We promote socioeconomic processes by supporting disadvantaged Indigenous women in Yucatán in the management of their own inclusive and resilient processes.
Location: Espita: San Pedro Chenchelá, Nacuché and Kunché. Uayma: Santa María Aznar and Uayma
Other Organizations Involved: UNDP (Alianza de capacitación en temas de Gestión integral de riesgos), Espita Municipal Government, Yucatán (Alianza para la atención integral a las personas participantes).
©Fundación Ko'ox Taani
In Yucatán, the climate crisis in 2020 and 2021 has powerfully impacted the most vulnerable populations, among whom most disproportionately affected were Indigenous women living in extreme poverty. They suffer diverse inequalities that are barriers to recovery and lack equitable participation in decision-making processes on climate justice. As a result, their needs and preferences in relation to the environment and in dealing with climate change are frequently ignored.
This project proposes a response to the challenge of climate change and climate justice through various socio-educational initiatives with 15 community savings associations with 200 women members in rural locales of municipalities with high levels of poverty and social inequality, which were declared emergency zones in late 2020.
The project’s overall goal is to enable 200 women in extreme poverty from four Mayan communities to build their economic and human capacities to grapple with climate change in an inclusive and participatory fashion. This will gradually increase their access to independent savings and credit services, augment their skills and knowledge about issues of climate justice, as well as their capacities for self-sufficient food production and income generation, thus strengthening their economic resilience and climate change-related decision-making capacities.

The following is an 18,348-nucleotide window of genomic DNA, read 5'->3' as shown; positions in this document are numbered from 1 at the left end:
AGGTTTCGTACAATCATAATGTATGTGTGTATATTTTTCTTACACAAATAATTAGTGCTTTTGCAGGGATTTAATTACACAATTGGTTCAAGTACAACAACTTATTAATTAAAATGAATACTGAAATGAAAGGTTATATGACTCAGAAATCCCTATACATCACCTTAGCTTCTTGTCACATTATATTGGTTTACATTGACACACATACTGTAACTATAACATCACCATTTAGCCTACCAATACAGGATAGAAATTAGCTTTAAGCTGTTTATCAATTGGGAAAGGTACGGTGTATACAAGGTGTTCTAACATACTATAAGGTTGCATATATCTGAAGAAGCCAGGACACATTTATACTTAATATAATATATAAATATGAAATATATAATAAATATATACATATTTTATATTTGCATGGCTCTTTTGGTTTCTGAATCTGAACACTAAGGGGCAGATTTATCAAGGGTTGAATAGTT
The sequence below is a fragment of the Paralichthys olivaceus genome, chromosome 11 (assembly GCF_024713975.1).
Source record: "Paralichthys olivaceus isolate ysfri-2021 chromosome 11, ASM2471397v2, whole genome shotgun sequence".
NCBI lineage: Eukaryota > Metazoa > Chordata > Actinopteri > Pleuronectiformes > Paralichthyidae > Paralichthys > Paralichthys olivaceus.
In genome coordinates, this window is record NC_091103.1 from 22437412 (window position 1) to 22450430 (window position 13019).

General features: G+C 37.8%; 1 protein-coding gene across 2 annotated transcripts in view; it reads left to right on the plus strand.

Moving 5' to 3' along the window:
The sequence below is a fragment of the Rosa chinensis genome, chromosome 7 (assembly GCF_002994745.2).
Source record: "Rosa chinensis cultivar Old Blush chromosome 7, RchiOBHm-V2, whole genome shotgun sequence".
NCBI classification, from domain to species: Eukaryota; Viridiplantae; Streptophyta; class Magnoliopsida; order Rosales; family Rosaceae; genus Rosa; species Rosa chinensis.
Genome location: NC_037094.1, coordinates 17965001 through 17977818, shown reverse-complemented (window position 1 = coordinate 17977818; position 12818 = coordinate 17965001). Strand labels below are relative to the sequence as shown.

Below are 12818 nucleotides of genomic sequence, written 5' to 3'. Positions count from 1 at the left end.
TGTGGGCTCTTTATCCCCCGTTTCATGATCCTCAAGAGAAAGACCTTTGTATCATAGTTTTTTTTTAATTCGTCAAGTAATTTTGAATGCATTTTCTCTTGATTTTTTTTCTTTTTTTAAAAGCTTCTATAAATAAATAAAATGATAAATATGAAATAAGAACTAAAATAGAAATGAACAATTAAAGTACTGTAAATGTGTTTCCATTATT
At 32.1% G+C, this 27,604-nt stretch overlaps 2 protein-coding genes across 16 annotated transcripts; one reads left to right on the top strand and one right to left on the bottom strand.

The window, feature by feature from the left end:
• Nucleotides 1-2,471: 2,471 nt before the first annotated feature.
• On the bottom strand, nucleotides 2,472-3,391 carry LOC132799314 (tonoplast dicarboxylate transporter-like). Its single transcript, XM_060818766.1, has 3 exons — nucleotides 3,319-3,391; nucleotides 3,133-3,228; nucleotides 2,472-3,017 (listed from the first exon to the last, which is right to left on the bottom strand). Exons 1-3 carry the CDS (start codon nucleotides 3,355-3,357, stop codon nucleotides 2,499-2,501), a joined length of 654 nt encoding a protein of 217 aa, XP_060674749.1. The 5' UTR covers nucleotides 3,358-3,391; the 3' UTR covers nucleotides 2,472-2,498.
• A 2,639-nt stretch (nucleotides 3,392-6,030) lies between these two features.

To achieve this goal, participants will be provided with financial education, technical assistance and inputs regarding savings, subsistence food production and income generation. As well, they will participate in human development workshops to increase their knowledge and capacities regarding their environmental rights and how to organize themselves to address climate change. In addition, community savings and credit associations will make linkages with actions for confronting climate change, such as risk reduction plans, early warnings re adverse weather events, and collaboration with agroecological field schools, which promote direct environmental benefits such as biodiverse food production with minimal environmental impacts.
The principal expected outcome is that after two years these 200 women will continue participating in their 15 groups and work in an organized, autonomous manner in the management of their own inclusive socioeconomic processes, which will enable them, over the long term, to confront crises via active participation in decision-making processes related to dealing with climate change.